Yaounde, Cameroon – Nigeria’s Africa Cup of Nations (AFCON) elimination in the last-16 at the hands of Tunisia was a deep disappointment for the team’s followers.
The Super Eagles were not only favourites to win the tie but also to go all the way to the final, where the prospect of an all-time grudge match against hosts Cameroon was in the offing.
The basis of this confidence was a perfect group stage campaign – Augustine Eguavoen’s side had taken the maximum possible nine points and averaged two goals per match.
But the 1-0 loss for 10-man Nigeria marked the team’s first failure to reach the AFCON last eight since 1984.
The reaction was predictably heated. In particular, two individuals were singled out for significant abuse, much of it hateful.
Having appeared to have been deceived by Youssef Msakni low, swerving winner in the last-16, goalkeeper Maduka Okoye was hounded by Nigeria fans on social media with comments ranging from trolling over his looks to death wishes upon him and his loved ones.
One comment declared he would pass away in a plane crash within a month; another issued a veiled threat if Okoye ever returned to Nigeria.
One user called for divine retribution upon the goalkeeper’s family and accused him of match-fixing.
Okoye had no choice but to disable comments on Instagram posts.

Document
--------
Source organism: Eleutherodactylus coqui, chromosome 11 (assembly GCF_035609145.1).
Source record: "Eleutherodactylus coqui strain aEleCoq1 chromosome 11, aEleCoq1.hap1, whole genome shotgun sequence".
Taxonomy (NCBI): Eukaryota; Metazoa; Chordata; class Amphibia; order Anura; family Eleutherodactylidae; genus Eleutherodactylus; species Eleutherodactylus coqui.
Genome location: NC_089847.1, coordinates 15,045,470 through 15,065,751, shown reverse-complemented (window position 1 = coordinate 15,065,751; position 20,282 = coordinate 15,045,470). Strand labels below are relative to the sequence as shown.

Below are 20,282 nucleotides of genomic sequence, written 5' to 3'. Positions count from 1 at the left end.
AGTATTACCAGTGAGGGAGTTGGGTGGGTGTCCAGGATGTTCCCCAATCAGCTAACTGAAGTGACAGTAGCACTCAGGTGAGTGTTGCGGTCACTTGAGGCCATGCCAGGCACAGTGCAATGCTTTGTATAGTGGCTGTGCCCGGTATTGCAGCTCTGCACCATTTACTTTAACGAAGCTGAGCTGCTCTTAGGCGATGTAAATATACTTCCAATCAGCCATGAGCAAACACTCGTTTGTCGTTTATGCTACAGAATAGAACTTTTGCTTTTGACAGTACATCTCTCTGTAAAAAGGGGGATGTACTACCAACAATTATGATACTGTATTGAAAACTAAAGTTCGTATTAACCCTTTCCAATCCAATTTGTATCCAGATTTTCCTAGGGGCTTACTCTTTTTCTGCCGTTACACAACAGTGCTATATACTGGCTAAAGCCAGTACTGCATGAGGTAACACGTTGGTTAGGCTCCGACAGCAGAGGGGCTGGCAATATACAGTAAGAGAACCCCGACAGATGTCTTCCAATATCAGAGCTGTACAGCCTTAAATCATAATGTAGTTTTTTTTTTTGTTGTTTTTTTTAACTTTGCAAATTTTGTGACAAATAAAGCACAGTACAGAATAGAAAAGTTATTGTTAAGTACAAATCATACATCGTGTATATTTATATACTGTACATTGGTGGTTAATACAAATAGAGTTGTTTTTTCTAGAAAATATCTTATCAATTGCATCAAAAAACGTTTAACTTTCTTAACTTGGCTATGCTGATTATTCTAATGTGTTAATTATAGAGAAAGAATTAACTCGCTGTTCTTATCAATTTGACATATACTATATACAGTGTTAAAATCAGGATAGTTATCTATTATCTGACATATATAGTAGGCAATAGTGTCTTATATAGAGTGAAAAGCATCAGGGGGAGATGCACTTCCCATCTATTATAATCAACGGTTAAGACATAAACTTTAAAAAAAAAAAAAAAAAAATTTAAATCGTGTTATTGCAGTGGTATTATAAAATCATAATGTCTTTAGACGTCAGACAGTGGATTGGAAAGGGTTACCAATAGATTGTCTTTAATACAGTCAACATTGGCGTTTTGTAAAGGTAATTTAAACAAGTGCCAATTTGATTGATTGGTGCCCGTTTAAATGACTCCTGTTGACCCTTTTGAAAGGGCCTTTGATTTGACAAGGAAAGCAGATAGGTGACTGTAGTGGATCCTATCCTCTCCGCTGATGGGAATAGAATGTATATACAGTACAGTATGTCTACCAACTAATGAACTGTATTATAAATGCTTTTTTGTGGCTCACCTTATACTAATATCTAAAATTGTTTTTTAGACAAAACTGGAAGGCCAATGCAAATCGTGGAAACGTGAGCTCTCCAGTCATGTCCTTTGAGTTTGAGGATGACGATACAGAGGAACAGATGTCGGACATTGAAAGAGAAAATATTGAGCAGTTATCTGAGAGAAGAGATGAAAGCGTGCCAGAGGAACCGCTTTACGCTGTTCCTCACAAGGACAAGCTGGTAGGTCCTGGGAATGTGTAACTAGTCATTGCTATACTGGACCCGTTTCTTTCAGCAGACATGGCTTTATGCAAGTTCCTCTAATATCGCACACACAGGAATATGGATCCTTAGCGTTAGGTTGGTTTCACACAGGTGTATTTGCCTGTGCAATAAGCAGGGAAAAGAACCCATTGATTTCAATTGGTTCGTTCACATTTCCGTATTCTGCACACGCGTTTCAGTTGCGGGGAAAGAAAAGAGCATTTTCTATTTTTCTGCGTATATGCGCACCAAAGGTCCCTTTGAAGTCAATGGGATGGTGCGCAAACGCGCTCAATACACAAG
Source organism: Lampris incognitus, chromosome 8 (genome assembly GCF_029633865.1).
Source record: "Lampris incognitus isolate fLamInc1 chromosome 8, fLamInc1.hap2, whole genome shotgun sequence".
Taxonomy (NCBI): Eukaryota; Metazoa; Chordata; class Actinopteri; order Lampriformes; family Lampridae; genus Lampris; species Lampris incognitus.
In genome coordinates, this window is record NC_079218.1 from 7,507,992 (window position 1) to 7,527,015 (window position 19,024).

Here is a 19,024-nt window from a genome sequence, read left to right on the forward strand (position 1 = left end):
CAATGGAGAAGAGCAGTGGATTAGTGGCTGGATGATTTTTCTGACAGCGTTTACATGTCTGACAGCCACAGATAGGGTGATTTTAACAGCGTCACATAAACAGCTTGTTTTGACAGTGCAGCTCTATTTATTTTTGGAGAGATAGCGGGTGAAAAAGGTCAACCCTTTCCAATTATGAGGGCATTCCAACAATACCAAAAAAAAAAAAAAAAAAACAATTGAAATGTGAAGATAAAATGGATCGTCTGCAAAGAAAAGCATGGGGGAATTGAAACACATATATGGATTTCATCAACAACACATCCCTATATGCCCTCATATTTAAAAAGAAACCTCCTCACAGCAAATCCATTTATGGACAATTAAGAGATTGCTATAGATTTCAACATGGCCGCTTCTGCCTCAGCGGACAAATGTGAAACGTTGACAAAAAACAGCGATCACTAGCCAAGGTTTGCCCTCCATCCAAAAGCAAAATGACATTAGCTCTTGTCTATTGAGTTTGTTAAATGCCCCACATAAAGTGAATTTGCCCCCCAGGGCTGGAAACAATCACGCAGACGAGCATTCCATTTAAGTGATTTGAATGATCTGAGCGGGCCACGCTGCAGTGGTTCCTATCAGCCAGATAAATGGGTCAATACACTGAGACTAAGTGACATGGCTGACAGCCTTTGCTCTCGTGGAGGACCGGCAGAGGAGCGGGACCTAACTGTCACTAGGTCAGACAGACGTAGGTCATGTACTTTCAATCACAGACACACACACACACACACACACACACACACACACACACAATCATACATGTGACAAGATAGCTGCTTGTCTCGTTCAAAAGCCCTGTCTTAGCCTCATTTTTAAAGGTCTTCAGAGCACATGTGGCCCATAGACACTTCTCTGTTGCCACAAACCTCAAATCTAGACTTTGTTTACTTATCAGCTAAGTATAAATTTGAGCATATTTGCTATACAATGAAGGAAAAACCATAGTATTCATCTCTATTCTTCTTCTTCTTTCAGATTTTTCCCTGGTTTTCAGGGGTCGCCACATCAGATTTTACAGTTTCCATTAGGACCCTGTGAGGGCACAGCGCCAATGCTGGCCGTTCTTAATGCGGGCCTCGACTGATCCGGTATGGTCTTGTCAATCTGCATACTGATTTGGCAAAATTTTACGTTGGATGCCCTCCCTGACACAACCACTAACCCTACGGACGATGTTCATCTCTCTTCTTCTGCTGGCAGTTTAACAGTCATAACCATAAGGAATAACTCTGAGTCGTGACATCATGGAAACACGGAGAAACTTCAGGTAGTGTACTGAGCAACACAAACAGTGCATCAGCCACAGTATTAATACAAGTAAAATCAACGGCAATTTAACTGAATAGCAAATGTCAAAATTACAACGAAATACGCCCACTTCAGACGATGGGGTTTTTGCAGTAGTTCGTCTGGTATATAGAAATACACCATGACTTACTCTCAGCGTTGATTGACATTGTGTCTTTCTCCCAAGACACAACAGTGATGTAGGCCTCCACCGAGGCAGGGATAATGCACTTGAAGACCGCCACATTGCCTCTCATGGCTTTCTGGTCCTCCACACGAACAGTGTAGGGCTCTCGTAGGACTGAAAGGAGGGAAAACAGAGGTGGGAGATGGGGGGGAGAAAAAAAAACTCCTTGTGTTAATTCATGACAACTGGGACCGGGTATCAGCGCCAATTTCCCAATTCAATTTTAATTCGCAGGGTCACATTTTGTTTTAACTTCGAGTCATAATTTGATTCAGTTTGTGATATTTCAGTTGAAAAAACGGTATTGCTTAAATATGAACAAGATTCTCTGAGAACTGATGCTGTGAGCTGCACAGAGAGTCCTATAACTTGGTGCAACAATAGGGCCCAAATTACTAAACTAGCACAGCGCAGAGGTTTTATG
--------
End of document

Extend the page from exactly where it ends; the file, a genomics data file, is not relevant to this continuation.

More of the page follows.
Alex Iwobi, a second-half substitute, was shown a red card within five minutes of his introduction for an inadvertent stamp. He also faced a lot of flak online. In response, he archived all his Instagram posts.
The response to the hate and abuse from inside the Nigeria camp was swift and disapproving.
“People need to act responsibly and not turn their disappointments into hate speech and threats against some players,” coach Eguavoen told Al Jazeera.
“These players gave their everything and there is no way you can single them out for blame. Playing for Nigeria comes with a lot of pressure, but you cannot bully, threaten or abuse someone for defending the honour of the country because you have access to social media. This is wrong and irresponsible.”
Nantes winger Moses Simon, who was a target of uncharitable comments in the lead-up to his outstanding performances at AFCON, stressed an oft-forgotten aspect of the discourse: the players read these comments and that affects their temperament and emotional wellbeing.